Shareem Amry’s first solo photography exhibition Redux is a world where dragonflies, grasshoppers and moths are suspended in time, and at times, in ice. They are in bottles and jars, and embedded in ice sculptures, their intricate detailing very much present in these images.
Walk into The Print Room in Petaling Jaya this weekend and you will see more dead things: gecko skeletons and leaf skeletons, dried flowers, feathers, a baby octopus, and insects galore. No, this is not a science lab, although one could argue that film photography could be a precise science.
Four years in the making, Redux presents 32 works, most of which have not been exhibited before.
“I started working on Redux in 2014, although I didn’t know it at the time. I had done one joint still life exhibition at The Print Room the previous year but found myself always returning to my original series. I kept adding more pieces until I realised it was becoming a proper body of work,” says Shareem, 45, who is a writer by profession.
She was born in Vientiane, Laos. Her father worked with the Foreign Ministry, taking the family along to countries like Mexico, Japan, Saudi Arabia and Singapore.
The Klang Valley-based artist has been a regular name in The Print Room circles, having participated in the gallery’s group shows like Encore (2017), Twisted Life (2015), Up Your Alley (2014) and It’s Still Life (2013).
She started with film photography as a hobby five years ago, drawn by its uncanny ability to mirror life as we see it. John Blakemore, a renowned British landscape and still-life photographer, is one of Shareem’s main inspirations.
“I had always loved photography as a viewer, and there was something about film that I found more compelling. A film photograph just seems more alive, there is a craft and a discipline to it that I appreciate, being the mule-headed person that I am. A day spent in the darkroom bringing your pictures to life is a good day,” she says.
“Redux” refers to something that has been brought back: what once was, is again, she shares. The exhibition mulls over themes of revival and incarnations, and new purposes.
There is beauty to be found in the most unlikely places; and in this case, Shareem finds it in the dead and discarded.
“The subversion of what we usually associate with death and decay is deliberate in Redux,” she says. So even the faint of heart will not flinch at her showcase of tiny skeletons and carcasses, because it does not provoke the usual emotions we associate with death.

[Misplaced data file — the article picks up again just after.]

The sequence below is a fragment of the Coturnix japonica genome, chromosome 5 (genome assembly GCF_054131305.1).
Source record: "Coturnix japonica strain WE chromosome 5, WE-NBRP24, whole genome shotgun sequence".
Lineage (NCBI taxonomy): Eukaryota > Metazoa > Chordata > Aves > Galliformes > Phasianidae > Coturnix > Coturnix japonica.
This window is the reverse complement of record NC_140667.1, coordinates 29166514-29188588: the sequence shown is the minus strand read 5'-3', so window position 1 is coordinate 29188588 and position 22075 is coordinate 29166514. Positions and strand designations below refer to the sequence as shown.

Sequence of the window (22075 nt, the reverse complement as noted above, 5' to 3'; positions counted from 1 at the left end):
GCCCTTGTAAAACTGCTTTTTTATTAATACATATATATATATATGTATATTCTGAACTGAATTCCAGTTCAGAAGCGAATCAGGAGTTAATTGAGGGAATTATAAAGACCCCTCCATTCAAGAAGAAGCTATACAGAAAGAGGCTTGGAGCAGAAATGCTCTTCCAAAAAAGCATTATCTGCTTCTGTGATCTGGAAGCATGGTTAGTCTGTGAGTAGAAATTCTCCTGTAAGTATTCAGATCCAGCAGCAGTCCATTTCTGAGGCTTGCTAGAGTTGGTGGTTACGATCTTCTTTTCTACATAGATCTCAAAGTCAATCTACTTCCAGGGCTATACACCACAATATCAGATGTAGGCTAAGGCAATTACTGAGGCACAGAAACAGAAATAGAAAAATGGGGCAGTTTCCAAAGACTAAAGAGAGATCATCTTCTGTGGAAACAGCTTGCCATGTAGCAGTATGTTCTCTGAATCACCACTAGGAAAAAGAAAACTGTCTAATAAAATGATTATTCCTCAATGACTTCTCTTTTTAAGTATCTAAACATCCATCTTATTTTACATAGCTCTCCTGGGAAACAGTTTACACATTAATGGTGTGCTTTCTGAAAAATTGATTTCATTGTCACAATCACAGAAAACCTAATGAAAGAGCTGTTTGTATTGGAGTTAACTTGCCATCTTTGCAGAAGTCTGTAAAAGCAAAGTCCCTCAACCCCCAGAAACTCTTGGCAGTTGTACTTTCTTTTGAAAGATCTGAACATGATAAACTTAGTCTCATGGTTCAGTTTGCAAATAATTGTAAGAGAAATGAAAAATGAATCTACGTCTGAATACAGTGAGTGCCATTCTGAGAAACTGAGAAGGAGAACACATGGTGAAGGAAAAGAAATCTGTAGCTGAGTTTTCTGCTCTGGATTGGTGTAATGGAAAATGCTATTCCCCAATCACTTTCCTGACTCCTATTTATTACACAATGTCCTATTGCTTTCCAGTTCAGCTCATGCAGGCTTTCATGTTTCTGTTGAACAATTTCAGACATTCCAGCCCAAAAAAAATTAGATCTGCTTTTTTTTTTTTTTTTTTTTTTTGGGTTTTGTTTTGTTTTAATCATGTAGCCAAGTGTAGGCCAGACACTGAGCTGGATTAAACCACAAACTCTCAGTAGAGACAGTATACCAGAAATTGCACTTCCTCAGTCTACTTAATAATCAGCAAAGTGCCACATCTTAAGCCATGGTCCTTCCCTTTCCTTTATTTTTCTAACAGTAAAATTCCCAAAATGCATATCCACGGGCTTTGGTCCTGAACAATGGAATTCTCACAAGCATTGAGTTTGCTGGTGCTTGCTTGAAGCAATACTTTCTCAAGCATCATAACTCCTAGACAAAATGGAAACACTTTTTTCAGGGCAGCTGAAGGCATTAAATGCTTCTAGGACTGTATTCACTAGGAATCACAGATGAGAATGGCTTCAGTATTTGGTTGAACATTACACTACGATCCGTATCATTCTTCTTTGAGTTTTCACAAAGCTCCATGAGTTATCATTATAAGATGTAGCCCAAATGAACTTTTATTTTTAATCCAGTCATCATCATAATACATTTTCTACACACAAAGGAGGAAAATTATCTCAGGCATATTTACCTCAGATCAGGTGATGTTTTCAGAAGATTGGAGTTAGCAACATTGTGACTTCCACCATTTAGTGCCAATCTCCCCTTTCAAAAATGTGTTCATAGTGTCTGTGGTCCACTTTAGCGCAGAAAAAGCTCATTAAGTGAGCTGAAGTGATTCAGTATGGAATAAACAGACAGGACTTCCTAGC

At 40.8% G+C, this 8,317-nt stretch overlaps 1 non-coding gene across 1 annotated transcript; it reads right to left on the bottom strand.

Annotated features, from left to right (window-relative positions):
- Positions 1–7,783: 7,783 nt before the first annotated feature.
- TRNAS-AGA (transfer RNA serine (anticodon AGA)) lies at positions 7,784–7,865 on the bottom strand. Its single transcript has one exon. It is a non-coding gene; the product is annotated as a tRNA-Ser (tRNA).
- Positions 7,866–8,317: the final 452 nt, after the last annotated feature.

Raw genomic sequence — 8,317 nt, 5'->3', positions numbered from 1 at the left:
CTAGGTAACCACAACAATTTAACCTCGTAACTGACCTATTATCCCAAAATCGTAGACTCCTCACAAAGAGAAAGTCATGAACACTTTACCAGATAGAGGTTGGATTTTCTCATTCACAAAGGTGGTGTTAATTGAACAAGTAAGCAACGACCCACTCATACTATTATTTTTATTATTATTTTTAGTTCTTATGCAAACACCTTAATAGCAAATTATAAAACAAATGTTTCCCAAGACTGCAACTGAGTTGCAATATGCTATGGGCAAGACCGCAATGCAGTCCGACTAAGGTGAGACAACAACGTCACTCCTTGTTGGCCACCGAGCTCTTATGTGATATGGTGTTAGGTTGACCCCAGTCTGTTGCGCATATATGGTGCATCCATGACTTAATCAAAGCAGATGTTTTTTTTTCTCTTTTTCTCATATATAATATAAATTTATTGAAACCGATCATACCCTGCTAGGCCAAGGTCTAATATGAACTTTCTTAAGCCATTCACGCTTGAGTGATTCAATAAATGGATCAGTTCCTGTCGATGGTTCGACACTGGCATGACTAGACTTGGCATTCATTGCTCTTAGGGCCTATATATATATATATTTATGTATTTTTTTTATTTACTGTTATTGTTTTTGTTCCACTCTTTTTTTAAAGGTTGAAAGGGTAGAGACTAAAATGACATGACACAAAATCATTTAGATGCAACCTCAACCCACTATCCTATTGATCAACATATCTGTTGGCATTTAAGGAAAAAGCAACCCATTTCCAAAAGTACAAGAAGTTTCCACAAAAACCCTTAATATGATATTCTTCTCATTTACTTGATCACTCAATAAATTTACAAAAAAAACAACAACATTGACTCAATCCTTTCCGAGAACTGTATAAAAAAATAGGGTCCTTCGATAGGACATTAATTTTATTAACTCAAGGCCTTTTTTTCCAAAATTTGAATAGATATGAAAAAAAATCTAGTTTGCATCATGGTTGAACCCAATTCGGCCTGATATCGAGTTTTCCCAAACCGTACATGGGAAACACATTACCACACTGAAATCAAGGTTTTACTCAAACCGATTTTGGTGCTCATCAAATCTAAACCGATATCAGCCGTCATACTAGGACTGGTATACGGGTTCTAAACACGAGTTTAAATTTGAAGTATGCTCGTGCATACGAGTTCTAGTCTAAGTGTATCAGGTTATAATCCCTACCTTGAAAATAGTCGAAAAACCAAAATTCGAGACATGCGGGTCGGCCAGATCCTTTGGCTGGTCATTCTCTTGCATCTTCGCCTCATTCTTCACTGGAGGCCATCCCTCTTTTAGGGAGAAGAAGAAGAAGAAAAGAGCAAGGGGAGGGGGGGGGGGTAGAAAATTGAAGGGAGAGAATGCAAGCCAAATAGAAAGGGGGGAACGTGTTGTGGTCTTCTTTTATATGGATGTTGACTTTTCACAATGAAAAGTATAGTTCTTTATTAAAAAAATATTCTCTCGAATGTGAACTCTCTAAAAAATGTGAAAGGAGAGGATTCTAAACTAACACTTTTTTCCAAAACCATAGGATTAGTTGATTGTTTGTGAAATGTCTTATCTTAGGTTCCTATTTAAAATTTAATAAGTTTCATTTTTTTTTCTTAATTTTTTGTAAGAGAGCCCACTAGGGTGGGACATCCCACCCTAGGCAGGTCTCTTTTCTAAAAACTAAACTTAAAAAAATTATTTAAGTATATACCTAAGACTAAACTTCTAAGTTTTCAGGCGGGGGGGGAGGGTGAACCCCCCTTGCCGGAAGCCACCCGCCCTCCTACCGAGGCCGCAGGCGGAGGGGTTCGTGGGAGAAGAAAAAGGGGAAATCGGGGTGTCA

“I wanted to create a visual landscape that was animated by a sense of renewal even when all its elements were things that had died or been discarded. Beauty is resilient and possible everywhere we look. Visually, Redux is contemplative and hushed with a measured dose of wit,” she describes.
Challenges came fast and furious while working on these photographs; using long exposures meant she couldn’t have any movement in front of the lens, so on a hot day it could get very sweaty with the fans turned off.
Likewise with her ice series where timing was critical. It was not just about a race against time as the ice melted rapidly under the studio lights, but also double boiling the water to minimise air bubbles, layering the ice over three days and shooting the day after. Any later and she would risk having the whole thing frost over.
Redux is the first solo exhibition mounted by a former student of The Print Room, a film photography darkroom and studio in Petaling Jaya.
“It is hard to believe it is actually happening, that I’ve managed to come this far,” Shareem says of her solo show.
“I am grateful to The Print Room for giving me this platform and feel so lucky that I have a chance to show my work. I’m also petrified that no one will turn up, to be honest! I just hope that my pictures move people in some way, create some kind of emotional response. That is the best I can hope for as a photographer.”
Redux is on at The Print Room, 49 Lorong 16/9E, Seksyen 16, 46350 Petaling Jaya, every Saturday and Sunday from 2pm to 6pm, from July 14 to Aug 5. Visit www.theprintroomkl.com. Call: 012- 218 3590.